August 1, 2020 by Charlie Hedges − 0 Comments
“All [human] miseries derive from not being able to sit in a quiet room alone.” Blaise Pascal
It was Descartes that proclaimed the ontological mystery, “I think. Therefore, I am.” But for me, it’s more like, “I think… and that is when the trouble begins.”
The Monkey Mind
Enter the Monkey Mind—that evasive beast who constantly interrupts me in my efforts to “sit in a quiet room alone.” I have found the monkey mind also to be my greatest foe in my attempts at meditation. I think it’s all about my incapacity to be genuinely “comfortable with myself.”
If you are not familiar with this ubiquitous beast it can simply be defined as mental chatter—the resistance of the mind to any kind of quiet or attempted focus on one thing only, without interruption. Like monkeys swinging from tree to tree, yipping and yapping along the way, the mind will do all it can to keep you from facing your deepest inner self.
The Difficulties of Silence
David K. Flowers writes,
The world would profit more if people would first confront their own anxieties and the things that cause them 1) to have filled every silence with meaningless chatter, 2) to stay constantly busy, and 3) to do anything to avoid being still.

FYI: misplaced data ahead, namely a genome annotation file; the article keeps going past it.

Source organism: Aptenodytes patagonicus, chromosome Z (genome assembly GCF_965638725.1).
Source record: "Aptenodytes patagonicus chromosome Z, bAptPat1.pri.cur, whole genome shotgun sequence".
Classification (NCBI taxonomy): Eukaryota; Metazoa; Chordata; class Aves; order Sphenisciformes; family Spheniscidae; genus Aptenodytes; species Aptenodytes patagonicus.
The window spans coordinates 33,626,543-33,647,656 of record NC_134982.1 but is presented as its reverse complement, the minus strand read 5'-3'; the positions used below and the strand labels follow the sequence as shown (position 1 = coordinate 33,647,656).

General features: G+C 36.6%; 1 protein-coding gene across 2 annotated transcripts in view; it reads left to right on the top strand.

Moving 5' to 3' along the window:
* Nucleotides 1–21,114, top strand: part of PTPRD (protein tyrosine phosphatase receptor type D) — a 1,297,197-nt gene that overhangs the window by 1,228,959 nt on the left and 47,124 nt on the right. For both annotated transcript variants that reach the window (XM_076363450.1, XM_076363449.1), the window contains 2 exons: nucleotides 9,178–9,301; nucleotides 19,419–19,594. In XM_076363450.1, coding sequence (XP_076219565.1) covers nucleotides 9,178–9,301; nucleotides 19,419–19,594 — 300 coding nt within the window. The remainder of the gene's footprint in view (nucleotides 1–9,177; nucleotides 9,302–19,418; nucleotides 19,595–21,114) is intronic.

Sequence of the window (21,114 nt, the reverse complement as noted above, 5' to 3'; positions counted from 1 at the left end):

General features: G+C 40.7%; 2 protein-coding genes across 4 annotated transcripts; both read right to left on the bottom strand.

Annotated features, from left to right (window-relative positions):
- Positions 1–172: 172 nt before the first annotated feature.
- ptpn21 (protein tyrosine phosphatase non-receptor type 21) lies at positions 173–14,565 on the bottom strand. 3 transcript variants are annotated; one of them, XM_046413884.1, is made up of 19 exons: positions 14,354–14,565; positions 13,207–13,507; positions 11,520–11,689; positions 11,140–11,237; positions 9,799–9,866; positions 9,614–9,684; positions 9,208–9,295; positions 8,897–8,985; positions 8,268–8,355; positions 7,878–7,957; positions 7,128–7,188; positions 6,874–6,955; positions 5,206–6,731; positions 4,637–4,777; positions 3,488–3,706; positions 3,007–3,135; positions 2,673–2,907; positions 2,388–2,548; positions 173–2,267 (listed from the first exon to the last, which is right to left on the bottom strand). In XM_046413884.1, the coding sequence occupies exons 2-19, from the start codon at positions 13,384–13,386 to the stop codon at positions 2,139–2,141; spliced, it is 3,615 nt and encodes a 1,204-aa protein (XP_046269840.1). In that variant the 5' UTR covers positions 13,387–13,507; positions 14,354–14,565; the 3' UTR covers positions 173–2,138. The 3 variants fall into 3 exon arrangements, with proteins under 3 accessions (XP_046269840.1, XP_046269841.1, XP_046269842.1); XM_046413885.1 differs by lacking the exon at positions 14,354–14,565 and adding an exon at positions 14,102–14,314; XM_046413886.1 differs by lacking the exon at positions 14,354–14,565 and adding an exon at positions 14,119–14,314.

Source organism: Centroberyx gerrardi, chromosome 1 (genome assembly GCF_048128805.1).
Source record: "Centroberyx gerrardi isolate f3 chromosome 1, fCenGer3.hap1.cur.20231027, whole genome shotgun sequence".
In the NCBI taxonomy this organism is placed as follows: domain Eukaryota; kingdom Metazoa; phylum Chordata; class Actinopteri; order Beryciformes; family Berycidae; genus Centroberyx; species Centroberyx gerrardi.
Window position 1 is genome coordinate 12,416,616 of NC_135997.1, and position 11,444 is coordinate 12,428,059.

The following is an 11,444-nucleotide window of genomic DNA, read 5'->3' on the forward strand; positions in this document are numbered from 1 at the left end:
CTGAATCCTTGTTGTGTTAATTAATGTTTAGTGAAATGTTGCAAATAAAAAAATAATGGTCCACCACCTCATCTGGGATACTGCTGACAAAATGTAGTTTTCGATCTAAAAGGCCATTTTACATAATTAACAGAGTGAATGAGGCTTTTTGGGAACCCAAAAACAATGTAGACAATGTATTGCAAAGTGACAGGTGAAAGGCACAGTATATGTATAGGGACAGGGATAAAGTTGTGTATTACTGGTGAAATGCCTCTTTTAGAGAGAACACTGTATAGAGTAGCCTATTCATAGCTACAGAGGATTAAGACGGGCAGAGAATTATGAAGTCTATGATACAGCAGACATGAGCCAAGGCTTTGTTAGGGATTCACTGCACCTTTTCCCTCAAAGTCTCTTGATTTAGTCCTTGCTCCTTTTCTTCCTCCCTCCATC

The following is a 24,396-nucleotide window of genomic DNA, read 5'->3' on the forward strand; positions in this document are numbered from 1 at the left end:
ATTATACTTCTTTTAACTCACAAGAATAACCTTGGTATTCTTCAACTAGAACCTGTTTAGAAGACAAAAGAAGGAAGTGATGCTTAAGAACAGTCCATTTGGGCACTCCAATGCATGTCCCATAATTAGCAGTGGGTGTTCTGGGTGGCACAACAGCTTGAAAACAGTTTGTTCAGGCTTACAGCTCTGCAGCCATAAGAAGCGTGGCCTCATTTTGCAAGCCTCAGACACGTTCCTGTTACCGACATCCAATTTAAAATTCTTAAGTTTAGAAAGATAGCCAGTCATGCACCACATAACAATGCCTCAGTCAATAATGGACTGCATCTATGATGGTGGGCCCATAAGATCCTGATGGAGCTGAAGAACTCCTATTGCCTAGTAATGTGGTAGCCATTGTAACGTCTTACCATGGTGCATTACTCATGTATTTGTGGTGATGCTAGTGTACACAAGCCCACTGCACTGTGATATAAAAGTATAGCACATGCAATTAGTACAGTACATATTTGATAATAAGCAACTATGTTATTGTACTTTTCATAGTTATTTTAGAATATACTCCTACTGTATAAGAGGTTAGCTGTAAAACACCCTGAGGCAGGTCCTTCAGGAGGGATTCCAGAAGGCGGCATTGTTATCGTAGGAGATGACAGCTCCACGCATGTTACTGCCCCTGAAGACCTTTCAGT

Although I practice some form of silence daily, truth be told, I suck at it!
And yet, I know from reading the mystics and those that richly practice contemplative prayer, the benefits are truly otherworldly. But even the esteemed mystics of history past suffered greatly from what we call today the monkey mind, resulting in a reluctance to come face-to-face with both their demons and their divinity.
In January of 2020, my life was altered by an experience of sequestered silence. I attended a 10-day spiritual retreat, during which 6 of the days consisted of silence—no phone, no computer, no people, and even… no inspirational books to guide my thoughts. Just me in a room left in solitude to sit with myself.
The first three days were agonizing, but when I got into the flow of things I discovered a refreshing sense of deep peace within myself. And later, with the guidance of spiritual directors, I came way with a new sense of inner peace that continues 7 months later.
Having said that, please do not think I have conquered the beast. Monkey mind continues to get the best of me, and therein lies the real challenge. Practice, practice, practice.
Perhaps one day…
Your Inner Monkey Mind
The Greatest Foe to Enriching Peace
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